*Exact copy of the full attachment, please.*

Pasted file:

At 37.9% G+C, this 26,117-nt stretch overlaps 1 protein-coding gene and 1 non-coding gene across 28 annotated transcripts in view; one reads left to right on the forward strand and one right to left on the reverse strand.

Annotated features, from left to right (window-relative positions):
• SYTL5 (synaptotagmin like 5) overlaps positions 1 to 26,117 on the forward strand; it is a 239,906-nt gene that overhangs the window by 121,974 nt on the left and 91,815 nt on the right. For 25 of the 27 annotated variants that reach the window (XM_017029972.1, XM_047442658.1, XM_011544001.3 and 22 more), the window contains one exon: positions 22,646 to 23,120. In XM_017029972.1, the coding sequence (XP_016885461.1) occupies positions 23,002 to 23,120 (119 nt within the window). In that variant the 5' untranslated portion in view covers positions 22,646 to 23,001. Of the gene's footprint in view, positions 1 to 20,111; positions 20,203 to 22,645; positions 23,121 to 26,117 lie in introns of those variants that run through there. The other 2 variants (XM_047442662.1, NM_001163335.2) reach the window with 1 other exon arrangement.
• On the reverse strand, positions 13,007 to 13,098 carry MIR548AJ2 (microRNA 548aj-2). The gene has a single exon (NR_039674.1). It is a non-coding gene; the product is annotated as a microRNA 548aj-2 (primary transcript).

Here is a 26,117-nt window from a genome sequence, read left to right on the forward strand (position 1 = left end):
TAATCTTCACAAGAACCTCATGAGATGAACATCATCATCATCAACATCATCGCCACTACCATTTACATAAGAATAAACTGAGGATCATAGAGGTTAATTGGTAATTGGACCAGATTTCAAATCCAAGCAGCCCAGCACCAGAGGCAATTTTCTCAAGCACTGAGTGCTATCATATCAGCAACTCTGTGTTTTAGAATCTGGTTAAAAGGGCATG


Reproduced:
At 37.9% G+C, this 26,117-nt stretch overlaps 1 protein-coding gene and 1 non-coding gene across 28 annotated transcripts in view; one reads left to right on the forward strand and one right to left on the reverse strand.

Annotated features, from left to right (window-relative positions):
• SYTL5 (synaptotagmin like 5) overlaps positions 1 to 26,117 on the forward strand; it is a 239,906-nt gene that overhangs the window by 121,974 nt on the left and 91,815 nt on the right. For 25 of the 27 annotated variants that reach the window (XM_017029972.1, XM_047442658.1, XM_011544001.3 and 22 more), the window contains one exon: positions 22,646 to 23,120. In XM_017029972.1, the coding sequence (XP_016885461.1) occupies positions 23,002 to 23,120 (119 nt within the window). In that variant the 5' untranslated portion in view covers positions 22,646 to 23,001. Of the gene's footprint in view, positions 1 to 20,111; positions 20,203 to 22,645; positions 23,121 to 26,117 lie in introns of those variants that run through there. The other 2 variants (XM_047442662.1, NM_001163335.2) reach the window with 1 other exon arrangement.
• On the reverse strand, positions 13,007 to 13,098 carry MIR548AJ2 (microRNA 548aj-2). The gene has a single exon (NR_039674.1). It is a non-coding gene; the product is annotated as a microRNA 548aj-2 (primary transcript).

Here is a 26,117-nt window from a genome sequence, read left to right on the forward strand (position 1 = left end):
TAATCTTCACAAGAACCTCATGAGATGAACATCATCATCATCAACATCATCGCCACTACCATTTACATAAGAATAAACTGAGGATCATAGAGGTTAATTGGTAATTGGACCAGATTTCAAATCCAAGCAGCCCAGCACCAGAGGCAATTTTCTCAAGCACTGAGTGCTATCATATCAGCAACTCTGTGTTTTAGAATCTGGTTAAAAGGGCATG